By Jacqueline Hansen, Major Campaigns and Women’s Rights Campaigner
In January, a group of people gathered in St. Petersburg for a snowball fight. The police responded by banning it and dispersing the crowd, calling it an “unauthorized gathering.”
This is not a joke. This actually happened.
In May, a group of activists supporting the human rights of the lesbian, gay, bisexual, transgender, and intersex (LGBTI) community, staged a peaceful protest in Moscow against homophobic laws. They were beaten by counter-protestors while police stood by. And then the victims—the LGBTI activists—were arrested by the police.
On June 30th, Russia passed a homophobic law, which violates both its own constitution and international human rights treaties, and discriminates against the LGBTI community. Under the law, “propaganda of non-traditional sexual relations” is banned. What this means is that members of Russia’s LGBTI community are being firmly pushed back into the closet, and risk fines and jail time for such things as promoting sexual health for LGBTI youth, or kissing their partner in public.
International outcry against this legislation continues to mount—as it should. Sadly, the homophobic law is not the only egregious and rights-violating law to be recently passed.
Ever since Vladimir Putin returned to office as Russia’s President he has introduced laws that:
· severely limit freedom of assembly;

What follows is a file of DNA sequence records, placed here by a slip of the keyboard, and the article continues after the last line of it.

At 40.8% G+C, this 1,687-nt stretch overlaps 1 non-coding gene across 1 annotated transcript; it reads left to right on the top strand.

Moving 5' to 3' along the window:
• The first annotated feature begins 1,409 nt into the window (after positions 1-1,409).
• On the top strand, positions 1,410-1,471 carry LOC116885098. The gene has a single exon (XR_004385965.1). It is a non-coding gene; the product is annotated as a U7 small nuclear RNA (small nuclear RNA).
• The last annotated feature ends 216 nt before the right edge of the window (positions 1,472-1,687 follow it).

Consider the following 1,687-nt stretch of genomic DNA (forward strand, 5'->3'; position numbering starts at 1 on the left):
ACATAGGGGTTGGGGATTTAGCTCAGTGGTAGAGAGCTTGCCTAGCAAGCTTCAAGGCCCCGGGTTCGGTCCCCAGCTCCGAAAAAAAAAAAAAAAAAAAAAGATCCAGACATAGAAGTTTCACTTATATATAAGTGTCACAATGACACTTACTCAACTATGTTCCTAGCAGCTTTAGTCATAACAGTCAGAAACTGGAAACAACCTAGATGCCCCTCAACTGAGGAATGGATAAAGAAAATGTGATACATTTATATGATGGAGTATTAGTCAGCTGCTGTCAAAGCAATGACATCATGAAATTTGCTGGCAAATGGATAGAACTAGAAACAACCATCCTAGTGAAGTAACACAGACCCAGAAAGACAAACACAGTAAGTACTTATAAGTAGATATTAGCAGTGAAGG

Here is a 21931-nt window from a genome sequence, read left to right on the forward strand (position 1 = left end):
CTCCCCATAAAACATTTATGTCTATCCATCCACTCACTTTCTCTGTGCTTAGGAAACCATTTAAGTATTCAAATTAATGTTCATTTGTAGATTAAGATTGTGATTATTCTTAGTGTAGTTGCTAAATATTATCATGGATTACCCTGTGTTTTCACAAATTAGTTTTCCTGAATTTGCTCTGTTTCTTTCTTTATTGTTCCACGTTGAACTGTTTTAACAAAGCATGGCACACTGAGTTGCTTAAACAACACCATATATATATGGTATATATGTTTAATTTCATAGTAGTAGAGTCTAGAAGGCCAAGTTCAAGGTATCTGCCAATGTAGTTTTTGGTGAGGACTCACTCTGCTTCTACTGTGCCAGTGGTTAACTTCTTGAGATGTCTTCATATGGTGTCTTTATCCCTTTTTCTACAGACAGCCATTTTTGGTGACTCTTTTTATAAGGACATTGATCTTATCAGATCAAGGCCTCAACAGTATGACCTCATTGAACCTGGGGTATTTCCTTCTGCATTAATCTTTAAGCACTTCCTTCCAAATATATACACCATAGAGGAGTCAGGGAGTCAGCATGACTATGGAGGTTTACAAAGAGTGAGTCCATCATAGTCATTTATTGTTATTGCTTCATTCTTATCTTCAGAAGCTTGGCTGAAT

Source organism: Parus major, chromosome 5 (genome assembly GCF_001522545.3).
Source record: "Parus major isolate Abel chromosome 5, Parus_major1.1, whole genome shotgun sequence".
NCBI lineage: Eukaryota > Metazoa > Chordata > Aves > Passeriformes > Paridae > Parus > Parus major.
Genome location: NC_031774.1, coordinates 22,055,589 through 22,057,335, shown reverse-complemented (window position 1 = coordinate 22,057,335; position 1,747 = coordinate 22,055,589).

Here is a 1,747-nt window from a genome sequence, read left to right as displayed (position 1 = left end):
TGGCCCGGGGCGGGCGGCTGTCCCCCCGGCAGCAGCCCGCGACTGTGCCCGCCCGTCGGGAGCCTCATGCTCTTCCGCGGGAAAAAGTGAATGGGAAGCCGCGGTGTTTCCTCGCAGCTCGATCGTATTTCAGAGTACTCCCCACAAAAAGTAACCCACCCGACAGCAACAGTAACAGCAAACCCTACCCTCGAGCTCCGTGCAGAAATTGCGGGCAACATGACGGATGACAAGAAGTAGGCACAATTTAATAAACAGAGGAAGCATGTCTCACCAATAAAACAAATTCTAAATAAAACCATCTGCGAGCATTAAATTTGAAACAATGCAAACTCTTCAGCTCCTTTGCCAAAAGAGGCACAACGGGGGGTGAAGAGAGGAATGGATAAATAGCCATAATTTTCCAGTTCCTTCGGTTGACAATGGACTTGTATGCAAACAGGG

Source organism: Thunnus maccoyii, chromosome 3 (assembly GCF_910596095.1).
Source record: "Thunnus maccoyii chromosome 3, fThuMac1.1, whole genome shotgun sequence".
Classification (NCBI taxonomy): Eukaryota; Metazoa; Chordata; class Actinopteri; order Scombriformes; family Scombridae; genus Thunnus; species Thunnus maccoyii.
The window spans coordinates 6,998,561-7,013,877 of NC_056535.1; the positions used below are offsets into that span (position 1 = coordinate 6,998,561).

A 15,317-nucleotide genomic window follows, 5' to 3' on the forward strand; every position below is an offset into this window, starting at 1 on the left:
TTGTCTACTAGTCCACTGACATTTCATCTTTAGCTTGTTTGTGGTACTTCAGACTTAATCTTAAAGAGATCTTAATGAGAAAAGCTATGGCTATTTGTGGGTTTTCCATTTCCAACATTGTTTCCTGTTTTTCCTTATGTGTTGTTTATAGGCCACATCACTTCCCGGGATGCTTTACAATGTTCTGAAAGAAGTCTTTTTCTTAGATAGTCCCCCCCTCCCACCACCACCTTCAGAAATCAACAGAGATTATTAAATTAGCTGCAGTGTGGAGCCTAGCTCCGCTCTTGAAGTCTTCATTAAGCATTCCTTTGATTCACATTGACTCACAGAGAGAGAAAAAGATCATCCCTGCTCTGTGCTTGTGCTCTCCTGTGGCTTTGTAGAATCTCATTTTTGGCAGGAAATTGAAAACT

· stigmatize the LGBTI community;
· criminalize insulting the feelings of believers; and
· broaden the definitions of treason and espionage so that human rights activism could potentially be criminalized.
In practical terms this means that the space for freedom of assembly, association, and expression in Russia is rapidly shrinking. You can’t be openly out of the closet. You can’t easily organize a protest or public event of any sort. And it’s incredibly difficult to operate an NGO, and in particular to receive foreign funding.
The Winter Olympics are being held in Sochi, Russia, from February 7-23, 2014. Amnesty International believes that with the spotlight on Russia, we can bring visibility to the restrictions being placed on civil society, and take action in solidarity with our fellow activists who continue to carry out their work, often at great personal risk, from within Russia.
Sign our petition and call on President Putin to end the attack on civil society.
Stay tuned to our website for creative actions that you can take in the lead-up to the Sochi Winter Olympics.
Take action to help make sure that people can be out and loud and proud both in Sochi and every single day in Russia. Take action to support the upholding of basic human rights—in the meantime, we can assume there won’t be any snowball fights in Sochi…